Around New Year, everyone (Almost everyone. Some people. A few people, at least) make resolutions, or goals, or a wish list. A typical resolution sounds something like "This year, I'm going to lose 3 pounds." They rush ahead with great intentions, excited to achieve their goals, but soon efforts fade and the resolutions become a thing of the past.
Let's do a quick overview of the differences between goals, strategies, objectives and tactics
- Goals = the broad outcomes
- Strategies = the approaches you will take
- Objectives = the measurable steps to achieve the strategies
- Tactics = the tools you will use and how you will use them
Let's look at the resolution to lose weight. Losing weight is an outcome or objective, not a goal. It does contribute to your goal, but it is still an effect of a healthy lifestyle. A true goal would be "I will live a healthier lifestyle" Or,"I will improve my quality of life."
Do you even have goals for your online ministry? What are they? Who knows about them and is keeping you focused on them? Some of the more common goals I've heard are
- We will post the bulletin on the website every week
- We will upload the sermon audio/video/notes by Monday every week
- We want 100 subscribers to our devotional emails in the next 100 days
- Be the first search result for ___.
There is nothing wrong with having this kind of list - the items are actionable, specific, measurable, reasonable, and have a deadline. But, these are objectives and tactics, not goals.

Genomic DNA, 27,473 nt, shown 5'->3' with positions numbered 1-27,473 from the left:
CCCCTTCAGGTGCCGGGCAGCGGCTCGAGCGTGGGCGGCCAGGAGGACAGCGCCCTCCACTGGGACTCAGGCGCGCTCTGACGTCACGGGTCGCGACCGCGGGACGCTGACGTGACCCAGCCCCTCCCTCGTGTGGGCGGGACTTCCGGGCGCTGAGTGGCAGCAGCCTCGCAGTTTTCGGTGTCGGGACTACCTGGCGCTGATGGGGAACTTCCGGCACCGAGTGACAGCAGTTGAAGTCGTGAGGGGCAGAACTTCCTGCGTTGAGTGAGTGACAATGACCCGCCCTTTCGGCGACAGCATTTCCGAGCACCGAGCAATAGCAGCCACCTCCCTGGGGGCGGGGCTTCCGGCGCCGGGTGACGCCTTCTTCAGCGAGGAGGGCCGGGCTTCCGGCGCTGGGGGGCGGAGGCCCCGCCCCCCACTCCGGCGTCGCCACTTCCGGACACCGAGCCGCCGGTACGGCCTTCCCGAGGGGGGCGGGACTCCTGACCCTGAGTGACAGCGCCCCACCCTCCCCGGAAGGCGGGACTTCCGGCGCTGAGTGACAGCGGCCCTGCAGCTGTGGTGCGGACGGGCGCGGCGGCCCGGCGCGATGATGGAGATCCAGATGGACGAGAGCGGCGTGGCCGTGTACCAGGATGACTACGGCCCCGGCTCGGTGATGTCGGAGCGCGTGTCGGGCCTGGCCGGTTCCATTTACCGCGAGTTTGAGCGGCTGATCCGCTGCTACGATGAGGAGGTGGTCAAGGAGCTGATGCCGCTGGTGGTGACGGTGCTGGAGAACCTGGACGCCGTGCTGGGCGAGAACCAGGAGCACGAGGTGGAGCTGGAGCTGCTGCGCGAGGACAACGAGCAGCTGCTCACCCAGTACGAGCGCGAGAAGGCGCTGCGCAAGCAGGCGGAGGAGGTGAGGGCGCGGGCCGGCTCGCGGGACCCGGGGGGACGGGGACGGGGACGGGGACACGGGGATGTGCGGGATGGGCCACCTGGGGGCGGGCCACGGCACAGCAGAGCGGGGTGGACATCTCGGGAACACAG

What would some goals for church websites look like?
- Be the top resource for ___ in our community (or around the world)
- Help our community grow in faith and carry on the work of Jesus Christ
- Go , teach, lead
- Extend our community to the other 6 days
Ambiguous, aren't they? Not what you're accustomed to setting for goals, are they? Yet, these are some of the most powerful statements you can make for your church or ministry. Are any of these measurable? Do they have a deadline? No. In our new view of things, only objectives can be S.M.A.R.T.
For those that are analytical (like me), numbers and metrics drive a lot of activity. I have to step back and take a wider look at my goals and how I measure them. Here's a list of objectives (necessary when trying to meet your goals) that often get mistaken for goals:
- More 1st time visits,
- more repeat visits,
- higher repeat frequency,
- longer time on site,
- more pages visited,
- more visits to a specific page,
- more visits from (search, direct, referral),
- more 'Likes',
- more 'Shares' and Tweets,
- more bookmarks,
- more back links,
- faster page loads
As you work through your goals, ask how each of these fit into achieving your goals, but put your goals first.
What goals do you have for your church website?
Also in the series: